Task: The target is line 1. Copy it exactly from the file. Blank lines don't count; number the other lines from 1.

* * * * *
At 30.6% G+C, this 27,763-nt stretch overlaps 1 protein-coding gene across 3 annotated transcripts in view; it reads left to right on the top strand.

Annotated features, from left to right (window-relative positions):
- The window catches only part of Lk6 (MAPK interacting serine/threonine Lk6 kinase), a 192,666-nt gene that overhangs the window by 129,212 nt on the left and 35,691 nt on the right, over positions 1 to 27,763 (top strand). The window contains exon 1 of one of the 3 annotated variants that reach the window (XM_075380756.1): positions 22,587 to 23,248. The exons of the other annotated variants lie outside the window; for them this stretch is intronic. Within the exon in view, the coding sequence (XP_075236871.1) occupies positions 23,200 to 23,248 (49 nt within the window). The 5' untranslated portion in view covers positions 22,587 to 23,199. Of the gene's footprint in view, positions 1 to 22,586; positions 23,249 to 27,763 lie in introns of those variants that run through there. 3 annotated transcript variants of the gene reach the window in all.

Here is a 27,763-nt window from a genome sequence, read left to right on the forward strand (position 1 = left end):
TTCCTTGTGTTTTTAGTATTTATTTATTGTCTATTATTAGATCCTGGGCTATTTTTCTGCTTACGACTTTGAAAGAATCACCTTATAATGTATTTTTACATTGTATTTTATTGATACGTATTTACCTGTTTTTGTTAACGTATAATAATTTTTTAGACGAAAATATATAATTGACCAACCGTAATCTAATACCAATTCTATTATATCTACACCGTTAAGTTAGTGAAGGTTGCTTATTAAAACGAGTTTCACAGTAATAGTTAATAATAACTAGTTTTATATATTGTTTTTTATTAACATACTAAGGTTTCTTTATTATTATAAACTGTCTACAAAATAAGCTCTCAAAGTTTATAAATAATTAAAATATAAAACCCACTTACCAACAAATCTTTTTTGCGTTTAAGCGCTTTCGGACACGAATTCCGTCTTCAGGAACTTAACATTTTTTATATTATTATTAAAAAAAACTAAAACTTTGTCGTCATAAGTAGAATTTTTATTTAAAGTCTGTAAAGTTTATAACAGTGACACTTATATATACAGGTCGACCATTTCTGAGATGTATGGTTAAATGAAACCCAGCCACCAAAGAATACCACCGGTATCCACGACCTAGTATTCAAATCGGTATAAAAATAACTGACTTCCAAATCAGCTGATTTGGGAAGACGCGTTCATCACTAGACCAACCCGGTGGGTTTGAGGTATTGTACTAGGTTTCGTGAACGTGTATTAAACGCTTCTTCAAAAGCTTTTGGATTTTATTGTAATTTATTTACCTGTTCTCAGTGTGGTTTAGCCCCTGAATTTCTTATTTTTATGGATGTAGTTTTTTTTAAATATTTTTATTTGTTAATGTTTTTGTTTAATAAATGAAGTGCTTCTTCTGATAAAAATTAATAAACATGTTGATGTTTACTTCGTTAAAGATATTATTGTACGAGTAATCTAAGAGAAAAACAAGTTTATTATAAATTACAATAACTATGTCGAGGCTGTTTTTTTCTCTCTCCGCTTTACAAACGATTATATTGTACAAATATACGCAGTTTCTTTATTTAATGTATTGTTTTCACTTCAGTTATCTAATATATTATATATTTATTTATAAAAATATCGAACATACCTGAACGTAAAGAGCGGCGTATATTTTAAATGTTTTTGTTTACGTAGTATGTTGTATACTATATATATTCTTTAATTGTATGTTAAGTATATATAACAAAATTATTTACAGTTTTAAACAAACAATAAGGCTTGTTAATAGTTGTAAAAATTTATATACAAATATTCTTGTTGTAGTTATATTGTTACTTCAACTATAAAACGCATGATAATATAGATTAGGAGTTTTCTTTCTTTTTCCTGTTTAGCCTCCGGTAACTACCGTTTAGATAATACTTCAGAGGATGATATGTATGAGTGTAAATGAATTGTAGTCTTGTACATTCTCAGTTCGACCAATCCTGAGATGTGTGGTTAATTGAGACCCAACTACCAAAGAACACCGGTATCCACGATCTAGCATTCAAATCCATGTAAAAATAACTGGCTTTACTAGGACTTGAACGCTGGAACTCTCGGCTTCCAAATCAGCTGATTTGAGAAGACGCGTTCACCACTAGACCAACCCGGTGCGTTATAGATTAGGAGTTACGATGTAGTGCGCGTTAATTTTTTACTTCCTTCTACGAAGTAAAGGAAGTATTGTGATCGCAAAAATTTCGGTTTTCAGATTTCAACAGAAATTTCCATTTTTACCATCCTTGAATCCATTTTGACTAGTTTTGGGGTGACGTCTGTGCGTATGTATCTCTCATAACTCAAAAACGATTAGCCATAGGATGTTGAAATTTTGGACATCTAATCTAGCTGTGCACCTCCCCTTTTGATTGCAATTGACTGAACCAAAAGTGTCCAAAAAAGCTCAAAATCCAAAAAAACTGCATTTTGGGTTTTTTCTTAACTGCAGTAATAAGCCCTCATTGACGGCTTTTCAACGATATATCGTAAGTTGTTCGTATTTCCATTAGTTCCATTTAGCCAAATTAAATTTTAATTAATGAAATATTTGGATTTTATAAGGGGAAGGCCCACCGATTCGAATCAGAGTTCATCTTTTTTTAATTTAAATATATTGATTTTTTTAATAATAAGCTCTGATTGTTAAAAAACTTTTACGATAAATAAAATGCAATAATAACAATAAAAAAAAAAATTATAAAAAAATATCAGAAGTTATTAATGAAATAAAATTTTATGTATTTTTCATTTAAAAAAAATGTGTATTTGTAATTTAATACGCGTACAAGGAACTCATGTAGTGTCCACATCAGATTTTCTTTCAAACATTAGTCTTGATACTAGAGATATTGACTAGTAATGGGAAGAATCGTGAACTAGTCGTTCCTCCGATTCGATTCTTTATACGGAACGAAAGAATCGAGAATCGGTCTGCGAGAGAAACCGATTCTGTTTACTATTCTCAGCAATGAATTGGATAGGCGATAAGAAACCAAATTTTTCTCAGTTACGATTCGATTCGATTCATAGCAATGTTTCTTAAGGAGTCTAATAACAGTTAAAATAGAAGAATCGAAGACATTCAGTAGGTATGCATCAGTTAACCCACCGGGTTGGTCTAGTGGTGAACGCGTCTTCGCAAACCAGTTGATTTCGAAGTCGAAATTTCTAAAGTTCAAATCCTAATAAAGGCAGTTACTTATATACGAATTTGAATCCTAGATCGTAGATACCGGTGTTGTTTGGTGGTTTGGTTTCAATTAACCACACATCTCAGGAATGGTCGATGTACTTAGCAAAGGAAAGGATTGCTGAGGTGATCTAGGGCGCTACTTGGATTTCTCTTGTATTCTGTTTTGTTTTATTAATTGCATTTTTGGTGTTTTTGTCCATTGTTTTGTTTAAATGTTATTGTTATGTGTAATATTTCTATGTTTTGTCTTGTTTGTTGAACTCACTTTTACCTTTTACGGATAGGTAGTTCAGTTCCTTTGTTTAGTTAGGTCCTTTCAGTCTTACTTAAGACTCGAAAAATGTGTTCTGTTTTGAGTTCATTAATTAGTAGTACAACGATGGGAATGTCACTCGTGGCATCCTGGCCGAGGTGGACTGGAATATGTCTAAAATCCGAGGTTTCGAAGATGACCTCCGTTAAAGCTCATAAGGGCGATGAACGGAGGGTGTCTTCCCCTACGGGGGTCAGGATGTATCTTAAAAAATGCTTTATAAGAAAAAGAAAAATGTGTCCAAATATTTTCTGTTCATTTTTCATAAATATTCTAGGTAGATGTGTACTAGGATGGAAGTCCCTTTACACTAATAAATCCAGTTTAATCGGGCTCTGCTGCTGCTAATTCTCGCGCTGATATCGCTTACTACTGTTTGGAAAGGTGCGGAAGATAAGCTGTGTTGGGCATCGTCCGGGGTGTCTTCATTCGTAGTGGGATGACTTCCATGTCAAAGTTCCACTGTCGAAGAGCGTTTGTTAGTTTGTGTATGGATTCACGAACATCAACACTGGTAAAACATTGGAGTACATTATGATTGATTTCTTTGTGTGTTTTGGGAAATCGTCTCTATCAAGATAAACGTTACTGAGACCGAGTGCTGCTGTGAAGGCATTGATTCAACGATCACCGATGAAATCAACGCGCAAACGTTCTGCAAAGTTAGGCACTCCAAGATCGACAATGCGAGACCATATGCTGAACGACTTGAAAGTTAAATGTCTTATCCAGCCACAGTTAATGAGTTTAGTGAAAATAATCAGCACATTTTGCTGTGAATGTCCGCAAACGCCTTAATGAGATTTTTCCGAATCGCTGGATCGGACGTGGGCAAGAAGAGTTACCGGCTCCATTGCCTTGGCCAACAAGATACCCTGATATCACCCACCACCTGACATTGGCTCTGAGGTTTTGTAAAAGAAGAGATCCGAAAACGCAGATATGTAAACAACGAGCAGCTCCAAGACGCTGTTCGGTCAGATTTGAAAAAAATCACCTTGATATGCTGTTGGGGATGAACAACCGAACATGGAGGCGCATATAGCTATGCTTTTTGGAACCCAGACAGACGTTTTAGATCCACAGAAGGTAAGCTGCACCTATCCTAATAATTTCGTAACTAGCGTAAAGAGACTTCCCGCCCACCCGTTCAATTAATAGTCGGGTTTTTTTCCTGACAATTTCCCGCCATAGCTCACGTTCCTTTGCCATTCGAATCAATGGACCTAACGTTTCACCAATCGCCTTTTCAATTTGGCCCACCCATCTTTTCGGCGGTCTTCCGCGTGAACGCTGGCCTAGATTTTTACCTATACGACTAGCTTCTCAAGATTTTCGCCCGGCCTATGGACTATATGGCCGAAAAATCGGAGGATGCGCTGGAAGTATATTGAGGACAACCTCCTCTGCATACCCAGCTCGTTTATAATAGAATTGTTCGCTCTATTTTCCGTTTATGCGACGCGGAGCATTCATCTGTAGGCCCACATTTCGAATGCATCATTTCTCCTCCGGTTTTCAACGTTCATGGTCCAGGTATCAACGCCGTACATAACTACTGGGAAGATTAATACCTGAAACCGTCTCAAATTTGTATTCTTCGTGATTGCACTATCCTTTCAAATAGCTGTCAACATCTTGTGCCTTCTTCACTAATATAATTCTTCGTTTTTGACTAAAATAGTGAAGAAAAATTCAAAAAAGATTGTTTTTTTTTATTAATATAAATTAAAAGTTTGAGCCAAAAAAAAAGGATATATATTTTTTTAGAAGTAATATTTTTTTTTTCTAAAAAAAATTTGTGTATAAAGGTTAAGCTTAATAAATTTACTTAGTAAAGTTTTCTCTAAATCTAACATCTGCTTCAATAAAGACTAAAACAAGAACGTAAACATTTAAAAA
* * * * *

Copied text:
At 30.6% G+C, this 27,763-nt stretch overlaps 1 protein-coding gene across 3 annotated transcripts in view; it reads left to right on the top strand.